Taylor was the first man with diagnosed MS to take part in a swim across the English Channel. He and his fellow swimmers fundraised more than £30,000 for the Multiple Sclerosis Society and the Myelin Research Project.
In 1998, Taylor took part in a second 22-mile swimming relay across Scotland's Loch Lomond.
Taylor and his team continued to train at the Tooting Bec Lido, and in 1998 they undertook a 25-mile swim from Majorca to Menorca in the Balearic Islands of the Mediterranean Sea. Taylor, at that point 33 years old, swam two hours in the relay and stated "It was the most incredible and exhausting swim of my life. At the beginning the sea was like a mill pond, but when the wind picked up – swimming through very choppy waters became a real test of fitness. It was like swimming uphill."
On 18 September 1999, Taylor and his relay team swam off the coast of California from Santa Catalina Island to Santa Monica. The relay lasted over 17 and a half hours for 38 miles. Taylor stated "During the swim dolphins accompanied us for most of the way, but there was a shark following us for some of the way." The group again used the event to raise funds for MS research, totalling £15,000 for MS research. At that point in his life Taylor lived in Balham, London.Later iterations
Taylor has organised and participated in the Catalina swim three times. When it took place again on 29 September 2001, there were eight international relay teams participating, each team with one swimmer with MS. Former Olympic medalist Duncan Goodhew swam with Taylor on his team. Proceeds from fund-raising were all donated the Myelin Project.
Taylor co-founded the international charity foundation "Turning the Tides" (TTT). The organisation's stated goal is to support positive, result-driven MS Research, particularly in the Phase One Trial stage of research in MS Repair, which many major establishments have overlooked for its potential risk. In particular TTT is known for organising fund raising events that have reached global audiences in the millions, and helping fund myelin replacement research by Dr. Timothy Vollmer of Yale University. In 2004 The Charity Commissioners approved a request from Taylor and other TTT trustees to close down TTT as a separate entity and transfer funds to the Multiple Sclerosis Resource Center (MSRC).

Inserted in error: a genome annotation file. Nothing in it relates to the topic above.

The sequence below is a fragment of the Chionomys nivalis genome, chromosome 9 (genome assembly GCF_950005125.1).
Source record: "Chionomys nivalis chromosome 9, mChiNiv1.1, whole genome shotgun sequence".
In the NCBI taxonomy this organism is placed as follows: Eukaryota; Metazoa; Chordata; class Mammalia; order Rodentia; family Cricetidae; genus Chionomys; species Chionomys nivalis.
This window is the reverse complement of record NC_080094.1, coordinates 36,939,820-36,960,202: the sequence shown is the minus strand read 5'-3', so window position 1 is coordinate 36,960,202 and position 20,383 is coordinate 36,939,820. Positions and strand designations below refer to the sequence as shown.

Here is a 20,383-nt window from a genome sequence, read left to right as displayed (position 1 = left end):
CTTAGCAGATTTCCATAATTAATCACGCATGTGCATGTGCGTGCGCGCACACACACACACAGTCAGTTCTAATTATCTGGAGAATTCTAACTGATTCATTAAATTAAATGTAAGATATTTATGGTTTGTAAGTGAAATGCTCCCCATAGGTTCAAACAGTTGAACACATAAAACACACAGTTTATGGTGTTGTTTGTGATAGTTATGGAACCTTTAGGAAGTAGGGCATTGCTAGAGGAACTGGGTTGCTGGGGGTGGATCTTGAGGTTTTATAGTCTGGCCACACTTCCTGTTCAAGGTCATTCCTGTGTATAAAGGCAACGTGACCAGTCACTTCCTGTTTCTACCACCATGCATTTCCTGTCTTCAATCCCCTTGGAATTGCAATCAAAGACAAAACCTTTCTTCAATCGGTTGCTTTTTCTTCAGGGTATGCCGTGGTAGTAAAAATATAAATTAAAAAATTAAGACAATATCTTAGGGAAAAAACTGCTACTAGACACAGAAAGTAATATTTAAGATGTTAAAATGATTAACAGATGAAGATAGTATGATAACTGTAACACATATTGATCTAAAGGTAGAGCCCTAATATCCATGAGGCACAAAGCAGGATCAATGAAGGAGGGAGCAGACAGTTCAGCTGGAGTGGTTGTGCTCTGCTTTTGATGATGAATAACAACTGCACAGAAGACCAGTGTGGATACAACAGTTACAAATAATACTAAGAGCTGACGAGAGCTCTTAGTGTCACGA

Taylor has spent much of his career as an MS sufferer, and while he had never done public speaking prior to his diagnosis, he soon became an active public speaker. He has stated he loves it and enjoys the benefits others get from him, saying "Frankly, most people don't have a disability as dramatic as MS. They see themselves as 'not enough' – not thin enough, not creative enough, not smart enough, not educated enough – whatever. And they become obsessed with their 'not enough-ness.' So life just continues to agree with them. It's a self-fulfilling prophesy, isn't it? Life is to be lived and I encourage people to live it." His signature speech is titled The Domain of Opportunity – a Simple Shift of Focus.
Taylor is currently in the process of writing a book about his experiences. Titled Making a Splash, it is set to be released by History Publishing in 2012.
Taylor currently lives in Los Angeles with his wife Helen, a local Californian whom he met after his third Santa Monica relay.